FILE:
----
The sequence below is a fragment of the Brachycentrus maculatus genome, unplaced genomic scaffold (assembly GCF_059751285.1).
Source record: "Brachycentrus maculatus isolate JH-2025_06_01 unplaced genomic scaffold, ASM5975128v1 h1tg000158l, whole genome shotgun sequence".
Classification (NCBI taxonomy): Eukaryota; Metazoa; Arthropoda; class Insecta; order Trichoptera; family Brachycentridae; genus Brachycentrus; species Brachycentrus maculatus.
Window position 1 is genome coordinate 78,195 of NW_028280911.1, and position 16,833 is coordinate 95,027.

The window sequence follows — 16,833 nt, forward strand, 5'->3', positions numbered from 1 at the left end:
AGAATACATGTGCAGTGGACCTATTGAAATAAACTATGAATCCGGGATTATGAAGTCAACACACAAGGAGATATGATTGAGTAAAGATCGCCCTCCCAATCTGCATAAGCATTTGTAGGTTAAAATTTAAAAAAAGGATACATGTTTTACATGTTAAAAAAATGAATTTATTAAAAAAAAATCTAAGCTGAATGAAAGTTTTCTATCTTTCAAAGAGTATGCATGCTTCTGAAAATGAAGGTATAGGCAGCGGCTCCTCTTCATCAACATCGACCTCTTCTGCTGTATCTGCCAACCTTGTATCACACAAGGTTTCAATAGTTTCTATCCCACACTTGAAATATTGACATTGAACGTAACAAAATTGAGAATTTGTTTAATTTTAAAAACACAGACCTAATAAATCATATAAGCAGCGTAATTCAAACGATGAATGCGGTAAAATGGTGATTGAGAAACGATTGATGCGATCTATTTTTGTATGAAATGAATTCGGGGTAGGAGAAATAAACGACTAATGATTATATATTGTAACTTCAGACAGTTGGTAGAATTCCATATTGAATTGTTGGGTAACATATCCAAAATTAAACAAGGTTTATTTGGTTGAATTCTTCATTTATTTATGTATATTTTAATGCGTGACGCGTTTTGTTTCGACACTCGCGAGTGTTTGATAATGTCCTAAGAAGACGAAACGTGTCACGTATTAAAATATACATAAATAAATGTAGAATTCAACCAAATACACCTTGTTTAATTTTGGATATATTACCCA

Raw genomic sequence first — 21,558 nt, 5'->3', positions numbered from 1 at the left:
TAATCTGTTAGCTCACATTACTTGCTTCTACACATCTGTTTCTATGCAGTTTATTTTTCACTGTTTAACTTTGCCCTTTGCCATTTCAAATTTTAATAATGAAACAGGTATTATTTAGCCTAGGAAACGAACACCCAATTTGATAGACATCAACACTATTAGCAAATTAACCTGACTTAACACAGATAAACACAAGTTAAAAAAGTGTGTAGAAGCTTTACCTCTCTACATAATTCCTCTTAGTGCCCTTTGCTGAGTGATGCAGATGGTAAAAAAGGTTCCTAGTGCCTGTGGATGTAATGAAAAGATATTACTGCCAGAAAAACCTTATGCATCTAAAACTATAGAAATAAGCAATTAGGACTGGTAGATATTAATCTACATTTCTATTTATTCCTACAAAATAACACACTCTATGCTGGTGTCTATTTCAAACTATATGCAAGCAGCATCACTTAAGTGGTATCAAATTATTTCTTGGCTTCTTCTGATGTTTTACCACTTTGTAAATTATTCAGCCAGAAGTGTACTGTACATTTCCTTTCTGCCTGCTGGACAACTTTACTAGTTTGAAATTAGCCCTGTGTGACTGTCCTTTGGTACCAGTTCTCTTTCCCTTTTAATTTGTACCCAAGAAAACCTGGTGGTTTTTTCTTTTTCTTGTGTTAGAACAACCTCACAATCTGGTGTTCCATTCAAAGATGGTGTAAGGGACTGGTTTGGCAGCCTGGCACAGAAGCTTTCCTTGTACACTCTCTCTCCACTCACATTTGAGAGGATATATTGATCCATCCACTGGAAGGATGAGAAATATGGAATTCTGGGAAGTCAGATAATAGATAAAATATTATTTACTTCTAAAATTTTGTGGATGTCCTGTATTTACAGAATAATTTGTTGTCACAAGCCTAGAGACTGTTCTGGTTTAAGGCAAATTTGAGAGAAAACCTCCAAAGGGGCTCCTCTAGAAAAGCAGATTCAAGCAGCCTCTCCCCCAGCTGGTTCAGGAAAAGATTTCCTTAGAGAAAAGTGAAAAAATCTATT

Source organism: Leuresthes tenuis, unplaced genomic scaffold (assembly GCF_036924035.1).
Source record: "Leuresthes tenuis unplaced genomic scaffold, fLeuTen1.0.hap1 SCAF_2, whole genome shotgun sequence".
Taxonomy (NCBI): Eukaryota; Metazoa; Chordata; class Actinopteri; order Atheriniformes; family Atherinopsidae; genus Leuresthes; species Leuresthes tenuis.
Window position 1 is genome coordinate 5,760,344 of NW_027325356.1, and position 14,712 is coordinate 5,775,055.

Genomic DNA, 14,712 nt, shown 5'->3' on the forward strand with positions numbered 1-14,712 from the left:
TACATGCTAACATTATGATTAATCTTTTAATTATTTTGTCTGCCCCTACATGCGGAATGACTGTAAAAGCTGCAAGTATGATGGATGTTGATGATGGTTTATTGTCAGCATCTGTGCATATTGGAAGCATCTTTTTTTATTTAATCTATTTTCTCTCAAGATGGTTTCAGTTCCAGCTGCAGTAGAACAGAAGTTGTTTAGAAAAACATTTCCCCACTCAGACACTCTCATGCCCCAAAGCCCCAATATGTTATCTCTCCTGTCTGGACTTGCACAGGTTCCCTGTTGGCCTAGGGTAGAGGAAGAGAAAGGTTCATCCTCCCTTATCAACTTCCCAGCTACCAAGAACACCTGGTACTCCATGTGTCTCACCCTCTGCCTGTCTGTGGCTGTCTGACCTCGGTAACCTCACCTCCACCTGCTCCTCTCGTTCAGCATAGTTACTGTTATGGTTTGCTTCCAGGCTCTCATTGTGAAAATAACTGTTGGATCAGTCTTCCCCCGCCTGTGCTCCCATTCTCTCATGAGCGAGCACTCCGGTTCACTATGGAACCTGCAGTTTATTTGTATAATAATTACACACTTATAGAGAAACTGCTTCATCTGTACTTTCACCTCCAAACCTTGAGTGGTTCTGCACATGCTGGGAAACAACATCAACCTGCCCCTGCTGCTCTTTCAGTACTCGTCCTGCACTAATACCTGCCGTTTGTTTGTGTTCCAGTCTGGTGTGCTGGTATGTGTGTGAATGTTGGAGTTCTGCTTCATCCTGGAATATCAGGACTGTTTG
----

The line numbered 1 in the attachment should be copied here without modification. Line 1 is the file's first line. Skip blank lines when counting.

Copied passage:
The sequence below is a fragment of the Brachycentrus maculatus genome, unplaced genomic scaffold (assembly GCF_059751285.1).